Running is often the best part of Simran Jeet Singh’s day, the time when he feels most free. It’s when his best creative thinking happens in terms of his writing, resulting in his new book, The Light We Give: How Sikh Wisdom Can Transform Your Life. In it, he explains how the Sikh teachings that he was raised with can contribute to a happier life. He’s drawn on them to counter the racism that he’s encountered as a turban-wearing, dark-skinned, first generation American, but they can help everyone move toward positive change.

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Growing up in San Antonio, Texas, Simran was an avid soccer player. He joined his high school cross country team to improve his soccer skills and because most of his closest friends were on the team. Running was a means to an end; he saw it as “a supplement, almost like a medicine that I had to do.” That changed when he was at Harvard for grad school. He would go for a jog along the Charles River when he needed a break, and discovered that running gave him joy on its own, without needing any other reason to do it.

He viewed himself as a runner in a new way, but the way other people viewed him hadn’t changed from his childhood years, when, he says, “we were some of the only people who looked like us in all of south Texas.” For the most part, he and his brothers were “normal kids,” but at the same time, they “were different because our family came from a different country and we spoke other languages and we ate different food and we looked different.” 

Especially after 9/11, people “had really strong feelings and reactions anytime they would see us on the street. And so that was very much a part of our lived experience. It still is in a lot of ways and that’s all over the place. It was in school, it was in the workplace, it’s at the grocery store, it can be in Texas, it can be in Boston, it can be in New York, it could be while I’m running, which has happened quite a bit.” 

He started “to understand the gap between how I saw myself and how other people saw me. Like other people would see me as a terrorist, as the enemy, as someone who was violent and hateful and misogynistic and you know, all these other terrible things, and I saw myself as someone who was trying to live the best of their values, right? Like service, and justice, and love.”  He had to figure out, “How do you live when other people’s perceptions of you are quite different from how you see yourself? When the culture around you is constantly sending messages that you are inferior or less deserving, how do you get beyond that?”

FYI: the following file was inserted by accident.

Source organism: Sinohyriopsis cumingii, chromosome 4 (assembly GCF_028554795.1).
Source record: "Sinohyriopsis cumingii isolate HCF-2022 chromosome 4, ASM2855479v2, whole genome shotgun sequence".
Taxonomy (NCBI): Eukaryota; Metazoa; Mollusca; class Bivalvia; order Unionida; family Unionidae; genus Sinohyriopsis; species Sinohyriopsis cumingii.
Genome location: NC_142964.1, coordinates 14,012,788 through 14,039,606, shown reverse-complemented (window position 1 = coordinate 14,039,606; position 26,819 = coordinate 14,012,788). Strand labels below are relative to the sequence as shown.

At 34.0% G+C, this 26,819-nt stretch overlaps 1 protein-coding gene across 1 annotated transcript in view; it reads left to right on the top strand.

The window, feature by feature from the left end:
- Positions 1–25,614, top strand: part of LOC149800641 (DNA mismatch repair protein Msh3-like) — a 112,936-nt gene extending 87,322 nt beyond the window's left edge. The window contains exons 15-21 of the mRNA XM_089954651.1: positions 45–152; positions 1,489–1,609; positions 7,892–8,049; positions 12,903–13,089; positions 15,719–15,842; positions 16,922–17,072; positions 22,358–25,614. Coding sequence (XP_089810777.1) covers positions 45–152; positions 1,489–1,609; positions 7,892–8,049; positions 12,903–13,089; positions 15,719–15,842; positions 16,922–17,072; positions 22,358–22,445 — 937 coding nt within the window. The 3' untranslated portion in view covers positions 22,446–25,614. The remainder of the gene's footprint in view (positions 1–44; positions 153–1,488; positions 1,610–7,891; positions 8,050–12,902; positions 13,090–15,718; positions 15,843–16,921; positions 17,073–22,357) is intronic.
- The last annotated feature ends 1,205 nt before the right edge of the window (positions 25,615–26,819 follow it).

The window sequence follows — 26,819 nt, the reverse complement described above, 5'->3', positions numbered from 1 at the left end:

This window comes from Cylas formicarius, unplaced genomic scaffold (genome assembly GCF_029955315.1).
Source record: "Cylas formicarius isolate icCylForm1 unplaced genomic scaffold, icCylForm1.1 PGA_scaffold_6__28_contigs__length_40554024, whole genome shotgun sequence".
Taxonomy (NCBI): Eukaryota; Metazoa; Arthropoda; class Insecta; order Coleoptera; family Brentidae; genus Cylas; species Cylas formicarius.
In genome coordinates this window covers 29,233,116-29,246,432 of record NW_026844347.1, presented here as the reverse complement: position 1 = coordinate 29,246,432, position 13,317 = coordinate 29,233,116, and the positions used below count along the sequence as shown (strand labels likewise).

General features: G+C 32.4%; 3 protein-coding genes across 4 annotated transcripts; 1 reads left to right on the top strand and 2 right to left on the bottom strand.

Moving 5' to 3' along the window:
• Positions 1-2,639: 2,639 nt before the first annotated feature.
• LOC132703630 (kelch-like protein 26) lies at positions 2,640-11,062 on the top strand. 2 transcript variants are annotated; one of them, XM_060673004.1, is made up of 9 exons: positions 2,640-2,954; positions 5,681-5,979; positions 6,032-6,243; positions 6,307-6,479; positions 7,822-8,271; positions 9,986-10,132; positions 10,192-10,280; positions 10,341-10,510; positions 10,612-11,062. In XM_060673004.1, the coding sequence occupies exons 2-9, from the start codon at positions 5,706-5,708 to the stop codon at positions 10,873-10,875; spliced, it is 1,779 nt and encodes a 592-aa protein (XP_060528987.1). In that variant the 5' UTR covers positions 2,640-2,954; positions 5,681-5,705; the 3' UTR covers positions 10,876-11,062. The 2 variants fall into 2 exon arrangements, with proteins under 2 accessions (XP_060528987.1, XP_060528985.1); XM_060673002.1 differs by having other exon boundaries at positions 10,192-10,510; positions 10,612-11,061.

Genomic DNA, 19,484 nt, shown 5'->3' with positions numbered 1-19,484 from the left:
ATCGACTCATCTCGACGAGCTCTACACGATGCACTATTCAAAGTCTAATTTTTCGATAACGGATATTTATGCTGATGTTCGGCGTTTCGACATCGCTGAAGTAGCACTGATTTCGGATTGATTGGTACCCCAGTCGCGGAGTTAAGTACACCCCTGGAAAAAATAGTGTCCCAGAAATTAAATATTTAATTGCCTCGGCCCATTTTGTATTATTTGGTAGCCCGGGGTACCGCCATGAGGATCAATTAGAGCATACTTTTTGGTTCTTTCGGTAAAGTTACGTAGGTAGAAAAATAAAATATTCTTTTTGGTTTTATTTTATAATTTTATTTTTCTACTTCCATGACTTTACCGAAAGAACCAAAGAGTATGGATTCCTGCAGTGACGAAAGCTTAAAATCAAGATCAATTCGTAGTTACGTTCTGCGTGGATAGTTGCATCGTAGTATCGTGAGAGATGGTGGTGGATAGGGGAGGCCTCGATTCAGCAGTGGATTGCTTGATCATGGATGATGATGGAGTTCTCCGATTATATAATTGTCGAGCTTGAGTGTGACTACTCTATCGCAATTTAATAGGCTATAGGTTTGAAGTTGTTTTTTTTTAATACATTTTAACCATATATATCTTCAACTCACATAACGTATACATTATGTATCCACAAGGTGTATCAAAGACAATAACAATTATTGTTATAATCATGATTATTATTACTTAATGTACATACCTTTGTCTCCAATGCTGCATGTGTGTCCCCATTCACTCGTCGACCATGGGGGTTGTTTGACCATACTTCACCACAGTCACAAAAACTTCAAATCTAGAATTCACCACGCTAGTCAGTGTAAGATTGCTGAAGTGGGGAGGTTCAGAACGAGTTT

He found the answer in the Sikh belief that everyone possesses “jyoti” or “divine light,” and that everyone has it equally. When he accepted that philosophy, he says, “It completely transformed for me the ability to see not just the divine light in the people all around me, but also in myself.”  It also provided him with the ability to recognize that good and bad can coexist in everyone.

Societally, he observes, we “put people in boxes and say, here are the bad guys, here’s what they think, here’s what they’re out to do, and that’s it. And we shut down conversations and relationships because of our inability to take on that complexity of who we really are.” Instead, we need to “develop enough humility to realize that the same terrible things that other people think and do are also inside of us.” 

“What we end up developing within ourselves is a false sense of perfection, right?  We’re constantly telling ourselves we would never do that. We would never think like that. And the truth is, we all think like that because this is what our culture teaches us. Our insistence that we are constantly right, and our unwillingness to see our own imperfections and only deflect imperfection to other people, leads us to a place where we’re never really working on ourselves or giving ourselves the opportunity to grow and that’s really dangerous.”

Another Sikh concept that Simran incorporates into his life is “sewa,” or “selfless service,” which is quite different from the way service is generally thought of in the United States. “One of the shortcomings, I think, in the way we think about service and activism in America today is that it’s so limited to what we do,” he explains. “And what I mean by that is we focus on actions, we count the metrics, we look at outcomes, and what we don’t do really, is examine what’s in our hearts as we engage.” A fundamental Sikh teaching is that “It doesn’t just matter what you do. It also matters what’s in your heart when you do it. And someone might say, ‘Well, what’s the difference?’ Right? ‘We’re really measuring the impact.’ And I would argue that there is a potential for the impact to serve you as an individual too, that you can find more joy in this world.”

Acting in a way that’s consistent with your values isn’t always easy, which Simran equates to how runners can feel. “There’s this defeatist mindset which is like, ‘Well, if I can’t get there, then what’s the point in trying?’ It’s a similar thing to a lot of people with running, right? Like if I can’t do what these other people are doing, why should I do it? And I think the answer for me is, you do what you can and you get to where you are and that’s good enough. I mean, it’s not just good enough, there’s real satisfaction in reaching for the best that you can be. It’s not just about that feeling of finishing the race and saying ‘I could do it,’ it’s also the growth and the joy that comes through that process of strengthening yourself.” 

resources:

Thank you to Legacy of Speed, Athletic Greens, and Paceline for sponsoring this episode.

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“Thank you” to Simran.  We look forward to hearing your thoughts on the show.

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